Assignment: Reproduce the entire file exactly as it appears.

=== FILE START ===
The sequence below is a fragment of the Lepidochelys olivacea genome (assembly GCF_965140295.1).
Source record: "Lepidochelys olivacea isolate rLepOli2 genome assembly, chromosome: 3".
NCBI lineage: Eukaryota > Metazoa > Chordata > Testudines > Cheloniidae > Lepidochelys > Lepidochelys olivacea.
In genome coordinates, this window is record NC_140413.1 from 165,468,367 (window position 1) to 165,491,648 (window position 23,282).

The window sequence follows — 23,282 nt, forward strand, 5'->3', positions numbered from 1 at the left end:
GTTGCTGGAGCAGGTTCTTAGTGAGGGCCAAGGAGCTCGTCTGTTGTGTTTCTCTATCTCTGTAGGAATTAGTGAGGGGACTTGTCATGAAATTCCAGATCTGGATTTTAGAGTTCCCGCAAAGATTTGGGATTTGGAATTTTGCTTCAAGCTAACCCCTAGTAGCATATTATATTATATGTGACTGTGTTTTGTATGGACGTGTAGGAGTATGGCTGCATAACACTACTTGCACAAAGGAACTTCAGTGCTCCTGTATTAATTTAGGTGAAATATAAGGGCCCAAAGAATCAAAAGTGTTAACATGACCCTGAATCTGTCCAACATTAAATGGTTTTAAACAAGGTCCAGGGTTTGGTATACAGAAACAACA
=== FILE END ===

The sequence below is a fragment of the Lepidochelys olivacea genome (assembly GCF_965140295.1).
Source record: "Lepidochelys olivacea isolate rLepOli2 genome assembly, chromosome: 3".
NCBI lineage: Eukaryota > Metazoa > Chordata > Testudines > Cheloniidae > Lepidochelys > Lepidochelys olivacea.
In genome coordinates, this window is record NC_140413.1 from 165,468,367 (window position 1) to 165,491,648 (window position 23,282).

The window sequence follows — 23,282 nt, forward strand, 5'->3', positions numbered from 1 at the left end:
GTTGCTGGAGCAGGTTCTTAGTGAGGGCCAAGGAGCTCGTCTGTTGTGTTTCTCTATCTCTGTAGGAATTAGTGAGGGGACTTGTCATGAAATTCCAGATCTGGATTTTAGAGTTCCCGCAAAGATTTGGGATTTGGAATTTTGCTTCAAGCTAACCCCTAGTAGCATATTATATTATATGTGACTGTGTTTTGTATGGACGTGTAGGAGTATGGCTGCATAACACTACTTGCACAAAGGAACTTCAGTGCTCCTGTATTAATTTAGGTGAAATATAAGGGCCCAAAGAATCAAAAGTGTTAACATGACCCTGAATCTGTCCAACATTAAATGGTTTTAAACAAGGTCCAGGGTTTGGTATACAGAAACAACA